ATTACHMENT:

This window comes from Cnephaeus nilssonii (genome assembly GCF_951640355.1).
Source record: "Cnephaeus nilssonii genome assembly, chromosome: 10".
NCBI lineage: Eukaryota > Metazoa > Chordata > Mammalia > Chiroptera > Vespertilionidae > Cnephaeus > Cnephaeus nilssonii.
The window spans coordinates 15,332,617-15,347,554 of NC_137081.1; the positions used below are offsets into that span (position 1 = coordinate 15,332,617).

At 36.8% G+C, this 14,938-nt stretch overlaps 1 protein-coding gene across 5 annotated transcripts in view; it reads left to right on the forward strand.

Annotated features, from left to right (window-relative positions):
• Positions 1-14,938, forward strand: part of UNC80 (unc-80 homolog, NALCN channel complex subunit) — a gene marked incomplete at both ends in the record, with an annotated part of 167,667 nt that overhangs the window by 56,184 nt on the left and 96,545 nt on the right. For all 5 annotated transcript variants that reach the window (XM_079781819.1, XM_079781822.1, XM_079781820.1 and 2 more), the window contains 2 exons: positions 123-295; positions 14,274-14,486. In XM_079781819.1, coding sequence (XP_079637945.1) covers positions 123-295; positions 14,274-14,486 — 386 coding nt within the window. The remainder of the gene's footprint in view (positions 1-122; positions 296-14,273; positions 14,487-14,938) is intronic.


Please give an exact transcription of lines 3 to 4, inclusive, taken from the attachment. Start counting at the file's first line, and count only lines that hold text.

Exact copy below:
NCBI lineage: Eukaryota > Metazoa > Chordata > Mammalia > Chiroptera > Vespertilionidae > Cnephaeus > Cnephaeus nilssonii.
The window spans coordinates 15,332,617-15,347,554 of NC_137081.1; the positions used below are offsets into that span (position 1 = coordinate 15,332,617).